It’s revolutionary in its simplicity, isn’t it? Still, after all this time.
So off I went and spent some time revising my copy.
Start With Why solved a problem many of us had.
How to stand out in a crowded market when lots of other people produce the same thing or offer the same service we do.
And it’s not that it doesn’t work. I can see the relevance in business and in leadership. I understand the importance of aligning teams behind a common goal and making sure they understand the reason why decisions are made. There is value in this. Of course there is. My whole career has been built on how helping leaders manage and lead their teams in a way that maximises engagement and performance.
It’s not that it’s wrong…
So what’s the issue with Start With Why you’re probably thinking.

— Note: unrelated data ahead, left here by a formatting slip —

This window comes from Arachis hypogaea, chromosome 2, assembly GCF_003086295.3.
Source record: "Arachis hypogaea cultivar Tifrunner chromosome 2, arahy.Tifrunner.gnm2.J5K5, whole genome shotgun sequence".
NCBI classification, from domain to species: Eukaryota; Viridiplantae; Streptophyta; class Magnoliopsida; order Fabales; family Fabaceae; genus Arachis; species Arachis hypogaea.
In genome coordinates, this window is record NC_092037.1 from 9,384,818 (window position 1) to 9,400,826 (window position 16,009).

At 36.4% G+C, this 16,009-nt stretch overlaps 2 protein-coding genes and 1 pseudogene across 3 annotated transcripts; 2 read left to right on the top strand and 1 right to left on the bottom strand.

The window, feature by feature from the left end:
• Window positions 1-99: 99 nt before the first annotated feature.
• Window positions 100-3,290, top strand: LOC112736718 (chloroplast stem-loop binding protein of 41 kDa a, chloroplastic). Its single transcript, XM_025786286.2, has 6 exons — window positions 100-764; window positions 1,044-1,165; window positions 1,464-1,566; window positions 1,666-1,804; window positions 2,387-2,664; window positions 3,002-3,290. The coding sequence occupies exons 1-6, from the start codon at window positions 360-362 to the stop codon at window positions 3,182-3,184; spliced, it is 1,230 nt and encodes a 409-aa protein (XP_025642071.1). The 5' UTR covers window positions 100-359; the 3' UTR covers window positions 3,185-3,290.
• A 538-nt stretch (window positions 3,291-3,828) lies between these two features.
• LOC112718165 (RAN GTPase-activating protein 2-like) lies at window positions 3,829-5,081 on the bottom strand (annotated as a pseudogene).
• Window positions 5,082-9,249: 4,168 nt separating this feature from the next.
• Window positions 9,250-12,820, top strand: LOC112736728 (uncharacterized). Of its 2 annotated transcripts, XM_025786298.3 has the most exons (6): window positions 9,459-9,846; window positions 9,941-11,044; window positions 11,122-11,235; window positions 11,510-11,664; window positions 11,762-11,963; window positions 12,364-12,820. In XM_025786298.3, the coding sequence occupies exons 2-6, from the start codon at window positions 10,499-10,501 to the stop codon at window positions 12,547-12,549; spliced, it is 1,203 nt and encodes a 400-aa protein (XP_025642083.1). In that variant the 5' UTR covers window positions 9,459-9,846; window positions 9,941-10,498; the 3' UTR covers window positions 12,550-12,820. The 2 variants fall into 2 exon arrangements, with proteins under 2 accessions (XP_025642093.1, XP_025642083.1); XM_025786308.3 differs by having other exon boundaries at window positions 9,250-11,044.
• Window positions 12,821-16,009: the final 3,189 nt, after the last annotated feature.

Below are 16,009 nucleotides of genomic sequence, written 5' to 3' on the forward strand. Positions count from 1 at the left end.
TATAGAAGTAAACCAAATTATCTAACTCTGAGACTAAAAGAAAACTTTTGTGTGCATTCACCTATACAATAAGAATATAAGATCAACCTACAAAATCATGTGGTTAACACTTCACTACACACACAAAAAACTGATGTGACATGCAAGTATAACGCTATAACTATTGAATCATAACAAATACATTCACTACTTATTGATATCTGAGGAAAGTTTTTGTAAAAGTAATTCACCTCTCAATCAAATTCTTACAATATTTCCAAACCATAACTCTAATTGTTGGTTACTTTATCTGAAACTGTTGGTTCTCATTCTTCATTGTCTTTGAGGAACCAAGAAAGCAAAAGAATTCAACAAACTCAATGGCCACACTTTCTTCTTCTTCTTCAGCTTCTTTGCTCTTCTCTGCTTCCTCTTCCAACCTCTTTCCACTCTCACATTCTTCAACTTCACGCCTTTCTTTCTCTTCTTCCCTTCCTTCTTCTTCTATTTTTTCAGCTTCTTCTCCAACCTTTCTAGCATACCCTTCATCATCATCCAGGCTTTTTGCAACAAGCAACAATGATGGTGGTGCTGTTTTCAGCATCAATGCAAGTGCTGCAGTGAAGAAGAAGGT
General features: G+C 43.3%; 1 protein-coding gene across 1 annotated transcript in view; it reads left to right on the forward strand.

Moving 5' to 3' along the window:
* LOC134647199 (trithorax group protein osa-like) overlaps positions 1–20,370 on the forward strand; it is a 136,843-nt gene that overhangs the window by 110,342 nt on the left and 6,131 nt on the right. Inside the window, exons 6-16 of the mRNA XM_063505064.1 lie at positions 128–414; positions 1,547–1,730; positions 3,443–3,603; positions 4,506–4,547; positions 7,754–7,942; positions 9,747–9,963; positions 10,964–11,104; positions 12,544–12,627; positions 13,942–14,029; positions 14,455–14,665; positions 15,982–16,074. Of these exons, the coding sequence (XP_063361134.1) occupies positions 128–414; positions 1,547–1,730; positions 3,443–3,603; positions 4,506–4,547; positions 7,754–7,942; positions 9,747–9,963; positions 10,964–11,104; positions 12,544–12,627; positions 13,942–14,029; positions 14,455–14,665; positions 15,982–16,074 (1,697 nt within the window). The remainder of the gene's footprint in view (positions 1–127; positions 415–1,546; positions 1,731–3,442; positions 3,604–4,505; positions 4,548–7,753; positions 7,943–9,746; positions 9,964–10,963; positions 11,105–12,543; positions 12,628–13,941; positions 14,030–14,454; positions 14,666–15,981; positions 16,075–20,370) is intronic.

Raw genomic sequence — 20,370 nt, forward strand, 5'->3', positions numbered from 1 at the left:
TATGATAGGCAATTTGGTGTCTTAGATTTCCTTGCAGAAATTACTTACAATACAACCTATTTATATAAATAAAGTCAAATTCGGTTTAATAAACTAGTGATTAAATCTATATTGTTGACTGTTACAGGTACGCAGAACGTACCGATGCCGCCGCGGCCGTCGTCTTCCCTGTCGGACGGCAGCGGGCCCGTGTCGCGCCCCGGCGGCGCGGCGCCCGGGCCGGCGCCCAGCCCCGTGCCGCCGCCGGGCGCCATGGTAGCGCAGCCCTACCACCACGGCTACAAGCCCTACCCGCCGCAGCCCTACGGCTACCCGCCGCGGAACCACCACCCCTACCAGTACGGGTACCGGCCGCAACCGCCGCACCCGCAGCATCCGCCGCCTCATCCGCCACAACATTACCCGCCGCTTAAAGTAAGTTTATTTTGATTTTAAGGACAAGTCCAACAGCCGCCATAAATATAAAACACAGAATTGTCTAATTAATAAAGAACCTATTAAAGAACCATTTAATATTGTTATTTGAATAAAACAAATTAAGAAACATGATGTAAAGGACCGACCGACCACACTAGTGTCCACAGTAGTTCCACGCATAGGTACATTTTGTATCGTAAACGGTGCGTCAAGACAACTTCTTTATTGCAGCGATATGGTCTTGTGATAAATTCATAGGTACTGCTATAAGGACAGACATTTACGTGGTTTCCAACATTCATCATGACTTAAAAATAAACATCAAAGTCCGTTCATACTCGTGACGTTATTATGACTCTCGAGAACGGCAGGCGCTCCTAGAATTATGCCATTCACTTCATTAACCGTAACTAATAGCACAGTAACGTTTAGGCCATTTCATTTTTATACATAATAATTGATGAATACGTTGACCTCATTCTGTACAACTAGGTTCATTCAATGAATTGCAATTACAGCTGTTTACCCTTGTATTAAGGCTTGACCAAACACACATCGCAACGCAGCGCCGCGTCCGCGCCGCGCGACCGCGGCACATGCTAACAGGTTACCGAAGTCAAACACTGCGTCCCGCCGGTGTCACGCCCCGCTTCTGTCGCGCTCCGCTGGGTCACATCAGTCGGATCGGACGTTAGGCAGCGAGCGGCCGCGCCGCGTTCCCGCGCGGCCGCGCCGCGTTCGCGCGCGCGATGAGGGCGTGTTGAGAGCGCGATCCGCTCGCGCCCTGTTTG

Well, when you start with why, it assumes you’ve clarified the what. Therefore, it should be the second stage not the first.
The principles of the Golden Circle kick in when you’ve already made a decision to do something. To create something. To offer a service. Because at that stage, you’re clear on the what.
But what if you’re still figuring out who you are and what you want to do? Or if you’ve realised that the ‘what’ of what you do no longer inspires you? And the ‘why’, when you’re explaining to clients and potential customers, becomes just a bunch of words you’re so used to saying, you lack the conviction in the delivery never mind in the message you’re trying to convey. What if you’re starting to realise that the career you’ve spent ten, fifteen or twenty years to build is no longer the career you want? That the life you’re living is no longer giving you the satisfaction you thought it would?